AT&T’s CEO may be complaining about two e-mails from a displeased customer, but now he may be in for many more.
AT&T customer Giorgio Galante says that he sent two e-mails in two weeks to Randall Stephenson complaining about different issues as an iPhone customer. In response, he claims to have received a voicemail, which he posted online, from an AT&T representative thanking him for his feedback and warning him that if he sends additional e-mails, AT&T will send him a cease and desist letter.
AT&T says it is apologizing to Galante and working with him to address his questions. “This is not the way we want to treat customers,” the company said in a statement. “From Facebook to significant customer service channels, AT&T strives to provide our customers with easy ways to have their questions addressed.”
Now that Galante posted his original e-mail and the recording of the voicemail online, and popular blog Engadget wrote about it, AT&T may wish it hadn’t left the warning. Hundreds of people have commented on the Engadget post, many who say they’ve already e-mailed Stephenson, hoping to flood his inbox.
While in the early days of e-mail some CEOs were so technologically inept that they had their assistants print all their e-mails for them, these days some CEOs — particularly in the technology sector — dole out their e-mail addresses as a way to try to show customers that they care.
For instance, Microsoft’s Steve Ballmer almost always gives out his e-mail address when he finishes a speech. Sprint’s Dan Hesse is featured in TV advertisements where he encourages customers to e-mail him directly. In fact on Thursday, it appears that Hesse replied to an e-mail from a customer who asked if Sprint intended to alter its data plans, according to another Engadget report .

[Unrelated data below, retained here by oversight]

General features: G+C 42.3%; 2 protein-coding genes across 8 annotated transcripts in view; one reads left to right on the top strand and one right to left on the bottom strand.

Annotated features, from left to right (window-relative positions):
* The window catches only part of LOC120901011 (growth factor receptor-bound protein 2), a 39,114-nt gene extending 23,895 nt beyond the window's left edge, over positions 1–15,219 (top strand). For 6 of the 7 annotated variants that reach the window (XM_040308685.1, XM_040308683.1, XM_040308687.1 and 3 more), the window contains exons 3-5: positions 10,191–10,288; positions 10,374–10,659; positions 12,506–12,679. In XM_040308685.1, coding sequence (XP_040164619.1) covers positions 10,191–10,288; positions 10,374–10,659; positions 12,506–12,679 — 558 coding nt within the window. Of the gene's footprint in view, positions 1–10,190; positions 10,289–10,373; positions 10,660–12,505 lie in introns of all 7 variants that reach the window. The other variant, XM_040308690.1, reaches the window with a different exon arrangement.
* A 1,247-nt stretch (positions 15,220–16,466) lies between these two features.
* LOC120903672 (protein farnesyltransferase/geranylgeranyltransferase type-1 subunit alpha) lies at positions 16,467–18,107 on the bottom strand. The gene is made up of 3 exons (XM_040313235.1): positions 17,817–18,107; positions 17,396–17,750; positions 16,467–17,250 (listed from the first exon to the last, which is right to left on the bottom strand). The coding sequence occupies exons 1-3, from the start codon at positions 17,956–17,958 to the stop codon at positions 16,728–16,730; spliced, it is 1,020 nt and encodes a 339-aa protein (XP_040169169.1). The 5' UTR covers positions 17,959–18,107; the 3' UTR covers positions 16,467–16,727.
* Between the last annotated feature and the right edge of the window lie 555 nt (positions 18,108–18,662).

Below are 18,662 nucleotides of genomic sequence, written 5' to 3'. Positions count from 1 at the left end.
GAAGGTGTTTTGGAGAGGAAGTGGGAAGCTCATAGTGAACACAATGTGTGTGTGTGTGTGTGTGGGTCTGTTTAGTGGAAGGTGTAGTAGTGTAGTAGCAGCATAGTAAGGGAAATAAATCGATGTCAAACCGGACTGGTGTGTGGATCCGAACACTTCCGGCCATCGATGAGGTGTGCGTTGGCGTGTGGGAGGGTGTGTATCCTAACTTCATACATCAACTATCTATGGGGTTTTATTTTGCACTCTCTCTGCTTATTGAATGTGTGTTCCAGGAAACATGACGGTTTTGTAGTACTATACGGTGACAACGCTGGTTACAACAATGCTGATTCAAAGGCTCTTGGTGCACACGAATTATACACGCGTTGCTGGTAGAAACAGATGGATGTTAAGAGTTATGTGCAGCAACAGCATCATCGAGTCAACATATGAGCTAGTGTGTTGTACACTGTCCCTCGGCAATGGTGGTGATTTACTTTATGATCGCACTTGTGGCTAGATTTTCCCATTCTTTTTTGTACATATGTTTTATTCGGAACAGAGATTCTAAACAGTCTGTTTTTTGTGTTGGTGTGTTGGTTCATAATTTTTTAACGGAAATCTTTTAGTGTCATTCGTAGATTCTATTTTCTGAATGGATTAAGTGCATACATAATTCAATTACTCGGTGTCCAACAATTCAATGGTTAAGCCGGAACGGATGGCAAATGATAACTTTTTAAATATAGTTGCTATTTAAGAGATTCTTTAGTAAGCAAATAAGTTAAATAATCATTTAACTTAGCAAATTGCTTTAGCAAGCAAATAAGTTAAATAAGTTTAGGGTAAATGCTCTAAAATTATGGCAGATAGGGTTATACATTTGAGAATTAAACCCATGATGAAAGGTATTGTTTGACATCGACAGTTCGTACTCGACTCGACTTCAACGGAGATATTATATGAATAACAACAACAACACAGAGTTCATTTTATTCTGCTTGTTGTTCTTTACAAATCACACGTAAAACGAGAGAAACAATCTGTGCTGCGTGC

Apple’s Steve Jobs has become perhaps best known for delighting seemingly random fans by replying directly to their e-mails, sometimes with one-word answers. He often appears to shrewdly use such replies to disseminate information, knowing that many people will post the e-mail exchange online.
Earlier in the day, Galante wrote on Twitter that AT&T hadn’t approached him, despite all the attention now drawn to his e-mails. “The silence is deafening — haven’t heard a peep out of AT&T,” he wrote.
By mid-afternoon, he added a new post to his blog saying that AT&T had contacted him. He spoke with a senior vice president at AT&T who apologized for what happened and said she is working to make sure a similar situation doesn’t happen again. “All in all, it’s clear that Mr. Stephenson’s mail filtering staff needs some additional training on dealing with customers. It would have been nice to hear from Mr. Stephenson though,” he wrote.